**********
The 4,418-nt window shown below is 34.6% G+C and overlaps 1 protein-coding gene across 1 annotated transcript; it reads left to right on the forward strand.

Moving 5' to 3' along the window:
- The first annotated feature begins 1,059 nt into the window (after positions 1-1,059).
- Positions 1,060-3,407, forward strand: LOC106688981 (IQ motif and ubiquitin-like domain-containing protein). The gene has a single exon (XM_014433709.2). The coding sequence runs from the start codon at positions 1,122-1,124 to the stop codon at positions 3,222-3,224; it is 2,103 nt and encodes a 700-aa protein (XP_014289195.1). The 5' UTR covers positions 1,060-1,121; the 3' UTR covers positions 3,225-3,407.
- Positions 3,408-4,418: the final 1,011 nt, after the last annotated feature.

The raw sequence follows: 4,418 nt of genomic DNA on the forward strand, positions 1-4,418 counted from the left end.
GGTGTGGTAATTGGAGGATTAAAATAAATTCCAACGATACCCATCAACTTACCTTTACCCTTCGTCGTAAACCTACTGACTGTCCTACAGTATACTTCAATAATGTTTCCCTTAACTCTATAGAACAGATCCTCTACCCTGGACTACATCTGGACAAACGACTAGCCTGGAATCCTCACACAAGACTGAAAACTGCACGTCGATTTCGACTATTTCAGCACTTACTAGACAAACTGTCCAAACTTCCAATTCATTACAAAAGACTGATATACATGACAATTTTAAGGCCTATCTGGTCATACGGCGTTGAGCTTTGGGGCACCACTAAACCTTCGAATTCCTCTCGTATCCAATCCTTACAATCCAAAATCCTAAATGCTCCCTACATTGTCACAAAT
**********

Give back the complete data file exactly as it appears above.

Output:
The 4,418-nt window shown below is 34.6% G+C and overlaps 1 protein-coding gene across 1 annotated transcript; it reads left to right on the forward strand.

Moving 5' to 3' along the window:
- The first annotated feature begins 1,059 nt into the window (after positions 1-1,059).
- Positions 1,060-3,407, forward strand: LOC106688981 (IQ motif and ubiquitin-like domain-containing protein). The gene has a single exon (XM_014433709.2). The coding sequence runs from the start codon at positions 1,122-1,124 to the stop codon at positions 3,222-3,224; it is 2,103 nt and encodes a 700-aa protein (XP_014289195.1). The 5' UTR covers positions 1,060-1,121; the 3' UTR covers positions 3,225-3,407.
- Positions 3,408-4,418: the final 1,011 nt, after the last annotated feature.

The raw sequence follows: 4,418 nt of genomic DNA on the forward strand, positions 1-4,418 counted from the left end.
GGTGTGGTAATTGGAGGATTAAAATAAATTCCAACGATACCCATCAACTTACCTTTACCCTTCGTCGTAAACCTACTGACTGTCCTACAGTATACTTCAATAATGTTTCCCTTAACTCTATAGAACAGATCCTCTACCCTGGACTACATCTGGACAAACGACTAGCCTGGAATCCTCACACAAGACTGAAAACTGCACGTCGATTTCGACTATTTCAGCACTTACTAGACAAACTGTCCAAACTTCCAATTCATTACAAAAGACTGATATACATGACAATTTTAAGGCCTATCTGGTCATACGGCGTTGAGCTTTGGGGCACCACTAAACCTTCGAATTCCTCTCGTATCCAATCCTTACAATCCAAAATCCTAAATGCTCCCTACATTGTCACAAAT